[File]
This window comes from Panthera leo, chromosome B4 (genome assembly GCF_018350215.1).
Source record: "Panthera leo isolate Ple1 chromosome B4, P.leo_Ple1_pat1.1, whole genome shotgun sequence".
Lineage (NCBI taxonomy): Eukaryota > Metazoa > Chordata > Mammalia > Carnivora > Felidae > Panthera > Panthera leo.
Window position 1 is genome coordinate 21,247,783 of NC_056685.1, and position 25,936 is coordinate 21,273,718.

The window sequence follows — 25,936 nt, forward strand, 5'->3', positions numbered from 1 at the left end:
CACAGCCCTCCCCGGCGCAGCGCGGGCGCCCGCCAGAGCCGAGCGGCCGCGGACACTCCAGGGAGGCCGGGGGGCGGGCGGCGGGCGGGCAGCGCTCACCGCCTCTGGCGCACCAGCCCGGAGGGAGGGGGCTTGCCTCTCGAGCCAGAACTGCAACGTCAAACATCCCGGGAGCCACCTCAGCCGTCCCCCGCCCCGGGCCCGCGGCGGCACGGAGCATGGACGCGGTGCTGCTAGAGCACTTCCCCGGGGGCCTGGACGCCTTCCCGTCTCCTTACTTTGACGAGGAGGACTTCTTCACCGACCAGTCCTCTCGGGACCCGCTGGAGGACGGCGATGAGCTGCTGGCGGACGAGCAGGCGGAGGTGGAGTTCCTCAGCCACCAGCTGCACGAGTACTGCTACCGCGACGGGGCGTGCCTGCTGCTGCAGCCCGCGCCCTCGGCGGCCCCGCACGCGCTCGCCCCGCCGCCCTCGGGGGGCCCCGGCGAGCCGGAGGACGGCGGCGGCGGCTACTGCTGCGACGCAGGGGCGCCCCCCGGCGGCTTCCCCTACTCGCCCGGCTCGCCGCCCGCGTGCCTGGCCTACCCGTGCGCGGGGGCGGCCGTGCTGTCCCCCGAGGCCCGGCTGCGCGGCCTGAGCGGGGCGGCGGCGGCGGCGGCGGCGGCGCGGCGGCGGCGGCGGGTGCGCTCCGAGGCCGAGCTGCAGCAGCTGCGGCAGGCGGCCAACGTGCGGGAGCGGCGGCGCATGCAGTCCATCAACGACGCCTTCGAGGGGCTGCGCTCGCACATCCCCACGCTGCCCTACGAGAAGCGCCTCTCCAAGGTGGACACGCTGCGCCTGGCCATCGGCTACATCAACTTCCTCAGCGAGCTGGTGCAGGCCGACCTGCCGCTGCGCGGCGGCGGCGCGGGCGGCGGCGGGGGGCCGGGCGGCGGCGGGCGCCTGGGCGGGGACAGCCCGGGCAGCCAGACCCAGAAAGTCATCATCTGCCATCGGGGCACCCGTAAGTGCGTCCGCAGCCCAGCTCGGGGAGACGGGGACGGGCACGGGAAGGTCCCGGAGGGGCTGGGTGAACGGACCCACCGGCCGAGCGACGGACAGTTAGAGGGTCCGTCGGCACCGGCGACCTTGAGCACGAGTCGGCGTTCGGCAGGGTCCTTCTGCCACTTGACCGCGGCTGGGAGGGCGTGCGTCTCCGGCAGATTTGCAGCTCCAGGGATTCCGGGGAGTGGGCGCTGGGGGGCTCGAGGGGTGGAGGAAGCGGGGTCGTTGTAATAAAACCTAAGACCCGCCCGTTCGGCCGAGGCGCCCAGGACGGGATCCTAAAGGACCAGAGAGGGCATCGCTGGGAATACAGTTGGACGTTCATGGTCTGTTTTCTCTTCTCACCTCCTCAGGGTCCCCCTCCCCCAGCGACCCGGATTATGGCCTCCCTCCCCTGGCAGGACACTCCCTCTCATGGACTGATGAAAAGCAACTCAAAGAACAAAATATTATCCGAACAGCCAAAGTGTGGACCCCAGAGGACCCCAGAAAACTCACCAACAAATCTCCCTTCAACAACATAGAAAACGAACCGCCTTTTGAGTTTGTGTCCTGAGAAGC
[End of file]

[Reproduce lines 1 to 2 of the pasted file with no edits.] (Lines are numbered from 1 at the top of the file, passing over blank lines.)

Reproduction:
This window comes from Panthera leo, chromosome B4 (genome assembly GCF_018350215.1).
Source record: "Panthera leo isolate Ple1 chromosome B4, P.leo_Ple1_pat1.1, whole genome shotgun sequence".